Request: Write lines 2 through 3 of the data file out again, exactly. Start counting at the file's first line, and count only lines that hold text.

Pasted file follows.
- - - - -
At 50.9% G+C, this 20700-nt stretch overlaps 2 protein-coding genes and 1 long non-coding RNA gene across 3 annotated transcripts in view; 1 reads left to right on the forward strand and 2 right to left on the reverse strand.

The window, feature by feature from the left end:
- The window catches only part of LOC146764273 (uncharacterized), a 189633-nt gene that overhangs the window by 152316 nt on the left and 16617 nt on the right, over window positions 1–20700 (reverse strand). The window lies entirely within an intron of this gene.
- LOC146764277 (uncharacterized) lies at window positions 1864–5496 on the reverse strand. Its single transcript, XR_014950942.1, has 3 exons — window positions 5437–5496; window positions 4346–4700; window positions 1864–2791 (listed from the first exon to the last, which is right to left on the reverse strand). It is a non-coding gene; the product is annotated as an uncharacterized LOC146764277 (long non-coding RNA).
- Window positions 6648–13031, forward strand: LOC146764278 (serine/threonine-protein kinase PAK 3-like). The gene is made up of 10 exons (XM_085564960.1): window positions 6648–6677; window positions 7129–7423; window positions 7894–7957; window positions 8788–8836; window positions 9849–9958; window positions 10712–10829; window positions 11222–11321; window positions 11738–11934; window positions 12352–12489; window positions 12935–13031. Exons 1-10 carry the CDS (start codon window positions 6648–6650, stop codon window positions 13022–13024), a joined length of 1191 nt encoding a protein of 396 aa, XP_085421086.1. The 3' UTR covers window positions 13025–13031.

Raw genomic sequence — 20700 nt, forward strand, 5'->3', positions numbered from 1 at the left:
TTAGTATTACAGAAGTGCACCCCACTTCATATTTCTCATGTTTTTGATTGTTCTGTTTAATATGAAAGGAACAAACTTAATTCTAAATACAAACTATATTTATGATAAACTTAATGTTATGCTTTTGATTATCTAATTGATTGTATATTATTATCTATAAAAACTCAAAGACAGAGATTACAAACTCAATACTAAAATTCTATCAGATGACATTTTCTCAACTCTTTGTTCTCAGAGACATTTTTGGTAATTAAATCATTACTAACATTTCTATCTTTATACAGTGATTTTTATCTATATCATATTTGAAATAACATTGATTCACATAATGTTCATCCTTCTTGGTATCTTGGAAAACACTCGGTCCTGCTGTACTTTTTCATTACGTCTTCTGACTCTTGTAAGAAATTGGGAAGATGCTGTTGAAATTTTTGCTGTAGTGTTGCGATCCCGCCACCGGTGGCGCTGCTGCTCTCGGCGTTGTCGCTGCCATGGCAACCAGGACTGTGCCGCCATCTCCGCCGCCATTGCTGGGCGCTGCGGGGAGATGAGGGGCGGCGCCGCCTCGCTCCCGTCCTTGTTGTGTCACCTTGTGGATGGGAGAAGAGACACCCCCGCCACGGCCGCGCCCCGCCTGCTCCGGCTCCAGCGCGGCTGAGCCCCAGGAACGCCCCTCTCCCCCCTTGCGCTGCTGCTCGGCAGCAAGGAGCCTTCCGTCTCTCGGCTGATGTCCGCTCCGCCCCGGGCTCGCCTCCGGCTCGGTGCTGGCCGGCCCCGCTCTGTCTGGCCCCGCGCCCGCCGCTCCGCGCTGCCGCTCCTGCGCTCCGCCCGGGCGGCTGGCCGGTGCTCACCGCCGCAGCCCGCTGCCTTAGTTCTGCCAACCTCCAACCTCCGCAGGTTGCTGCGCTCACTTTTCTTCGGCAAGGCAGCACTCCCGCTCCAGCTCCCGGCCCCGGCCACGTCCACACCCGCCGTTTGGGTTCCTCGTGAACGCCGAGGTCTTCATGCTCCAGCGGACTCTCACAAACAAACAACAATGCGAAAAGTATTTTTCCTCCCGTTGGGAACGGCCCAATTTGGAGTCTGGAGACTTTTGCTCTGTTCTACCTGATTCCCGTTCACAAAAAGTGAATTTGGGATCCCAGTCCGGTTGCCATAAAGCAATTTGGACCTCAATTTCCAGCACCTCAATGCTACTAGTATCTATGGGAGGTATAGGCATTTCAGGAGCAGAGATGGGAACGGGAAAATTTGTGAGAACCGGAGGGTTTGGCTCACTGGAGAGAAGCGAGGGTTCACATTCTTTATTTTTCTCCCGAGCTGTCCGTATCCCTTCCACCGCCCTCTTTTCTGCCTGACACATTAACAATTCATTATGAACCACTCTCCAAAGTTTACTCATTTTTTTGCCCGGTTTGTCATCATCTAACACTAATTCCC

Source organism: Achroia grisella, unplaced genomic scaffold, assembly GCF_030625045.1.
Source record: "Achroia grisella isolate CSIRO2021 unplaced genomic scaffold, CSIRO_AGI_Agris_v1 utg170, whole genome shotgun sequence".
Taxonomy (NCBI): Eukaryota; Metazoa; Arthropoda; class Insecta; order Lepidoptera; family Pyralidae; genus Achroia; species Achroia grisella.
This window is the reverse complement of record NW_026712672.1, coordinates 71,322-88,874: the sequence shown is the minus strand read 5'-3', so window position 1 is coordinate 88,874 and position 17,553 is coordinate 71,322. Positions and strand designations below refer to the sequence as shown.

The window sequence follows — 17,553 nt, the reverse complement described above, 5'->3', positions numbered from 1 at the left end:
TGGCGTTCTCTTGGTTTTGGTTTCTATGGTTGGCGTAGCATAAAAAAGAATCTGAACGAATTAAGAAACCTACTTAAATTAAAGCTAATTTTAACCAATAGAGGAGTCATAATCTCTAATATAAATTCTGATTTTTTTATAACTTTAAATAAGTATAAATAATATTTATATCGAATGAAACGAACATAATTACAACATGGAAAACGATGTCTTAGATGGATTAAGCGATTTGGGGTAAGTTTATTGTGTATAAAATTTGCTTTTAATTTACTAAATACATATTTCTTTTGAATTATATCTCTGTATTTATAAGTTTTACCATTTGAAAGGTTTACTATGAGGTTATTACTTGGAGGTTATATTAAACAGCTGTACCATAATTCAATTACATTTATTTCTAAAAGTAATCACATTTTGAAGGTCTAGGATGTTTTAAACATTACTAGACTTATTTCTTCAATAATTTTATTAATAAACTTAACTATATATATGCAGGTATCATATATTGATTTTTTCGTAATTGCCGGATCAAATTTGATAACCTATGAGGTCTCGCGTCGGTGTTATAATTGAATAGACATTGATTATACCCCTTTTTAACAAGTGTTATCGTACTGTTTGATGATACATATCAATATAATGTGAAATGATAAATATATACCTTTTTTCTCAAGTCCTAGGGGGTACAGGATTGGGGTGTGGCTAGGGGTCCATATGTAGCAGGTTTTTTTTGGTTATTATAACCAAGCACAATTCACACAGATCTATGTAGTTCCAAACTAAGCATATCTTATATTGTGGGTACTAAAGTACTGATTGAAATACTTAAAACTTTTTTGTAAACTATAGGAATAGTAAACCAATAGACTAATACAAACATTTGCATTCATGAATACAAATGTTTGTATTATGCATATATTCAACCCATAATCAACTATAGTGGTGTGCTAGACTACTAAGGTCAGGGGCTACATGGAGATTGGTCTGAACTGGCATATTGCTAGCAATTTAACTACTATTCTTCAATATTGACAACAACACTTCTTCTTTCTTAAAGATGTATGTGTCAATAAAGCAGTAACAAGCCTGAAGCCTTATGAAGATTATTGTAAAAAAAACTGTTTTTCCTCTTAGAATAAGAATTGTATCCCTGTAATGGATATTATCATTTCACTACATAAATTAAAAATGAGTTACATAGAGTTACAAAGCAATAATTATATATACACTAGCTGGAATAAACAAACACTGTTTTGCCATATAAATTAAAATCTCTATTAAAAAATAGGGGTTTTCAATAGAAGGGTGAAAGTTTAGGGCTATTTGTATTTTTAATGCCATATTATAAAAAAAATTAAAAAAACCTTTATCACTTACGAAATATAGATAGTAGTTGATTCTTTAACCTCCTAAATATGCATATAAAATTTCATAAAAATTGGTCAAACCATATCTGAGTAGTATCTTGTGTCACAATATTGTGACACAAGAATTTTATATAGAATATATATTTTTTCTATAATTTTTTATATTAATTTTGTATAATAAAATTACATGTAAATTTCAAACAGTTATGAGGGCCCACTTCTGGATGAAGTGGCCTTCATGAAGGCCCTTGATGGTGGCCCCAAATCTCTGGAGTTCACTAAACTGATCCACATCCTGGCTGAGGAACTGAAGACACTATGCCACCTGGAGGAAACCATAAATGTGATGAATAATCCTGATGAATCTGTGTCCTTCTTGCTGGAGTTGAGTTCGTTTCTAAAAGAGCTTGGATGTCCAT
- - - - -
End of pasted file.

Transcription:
The window, feature by feature from the left end:
- The window catches only part of LOC146764273 (uncharacterized), a 189633-nt gene that overhangs the window by 152316 nt on the left and 16617 nt on the right, over window positions 1–20700 (reverse strand). The window lies entirely within an intron of this gene.